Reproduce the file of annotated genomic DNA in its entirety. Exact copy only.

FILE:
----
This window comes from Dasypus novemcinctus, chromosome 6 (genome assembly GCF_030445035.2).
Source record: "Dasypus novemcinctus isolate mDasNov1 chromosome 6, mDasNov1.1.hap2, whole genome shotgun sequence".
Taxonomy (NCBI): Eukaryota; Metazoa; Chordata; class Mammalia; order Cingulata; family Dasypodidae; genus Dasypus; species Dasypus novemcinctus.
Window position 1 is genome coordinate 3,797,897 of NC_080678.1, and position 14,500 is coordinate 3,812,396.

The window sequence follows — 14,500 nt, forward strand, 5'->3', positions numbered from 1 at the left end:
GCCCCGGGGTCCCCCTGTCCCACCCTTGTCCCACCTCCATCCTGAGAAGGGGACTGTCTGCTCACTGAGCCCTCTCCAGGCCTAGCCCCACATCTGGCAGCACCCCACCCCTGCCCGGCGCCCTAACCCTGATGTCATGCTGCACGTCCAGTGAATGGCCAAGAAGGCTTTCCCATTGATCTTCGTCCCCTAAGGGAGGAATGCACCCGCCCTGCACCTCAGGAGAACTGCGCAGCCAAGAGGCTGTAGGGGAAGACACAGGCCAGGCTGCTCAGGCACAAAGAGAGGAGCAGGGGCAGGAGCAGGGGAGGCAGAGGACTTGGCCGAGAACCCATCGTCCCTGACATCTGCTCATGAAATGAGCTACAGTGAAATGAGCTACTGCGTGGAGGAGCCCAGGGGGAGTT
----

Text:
This window comes from Dasypus novemcinctus, chromosome 6 (genome assembly GCF_030445035.2).
Source record: "Dasypus novemcinctus isolate mDasNov1 chromosome 6, mDasNov1.1.hap2, whole genome shotgun sequence".
Taxonomy (NCBI): Eukaryota; Metazoa; Chordata; class Mammalia; order Cingulata; family Dasypodidae; genus Dasypus; species Dasypus novemcinctus.
Window position 1 is genome coordinate 3,797,897 of NC_080678.1, and position 14,500 is coordinate 3,812,396.

The window sequence follows — 14,500 nt, forward strand, 5'->3', positions numbered from 1 at the left end:
GCCCCGGGGTCCCCCTGTCCCACCCTTGTCCCACCTCCATCCTGAGAAGGGGACTGTCTGCTCACTGAGCCCTCTCCAGGCCTAGCCCCACATCTGGCAGCACCCCACCCCTGCCCGGCGCCCTAACCCTGATGTCATGCTGCACGTCCAGTGAATGGCCAAGAAGGCTTTCCCATTGATCTTCGTCCCCTAAGGGAGGAATGCACCCGCCCTGCACCTCAGGAGAACTGCGCAGCCAAGAGGCTGTAGGGGAAGACACAGGCCAGGCTGCTCAGGCACAAAGAGAGGAGCAGGGGCAGGAGCAGGGGAGGCAGAGGACTTGGCCGAGAACCCATCGTCCCTGACATCTGCTCATGAAATGAGCTACAGTGAAATGAGCTACTGCGTGGAGGAGCCCAGGGGGAGTT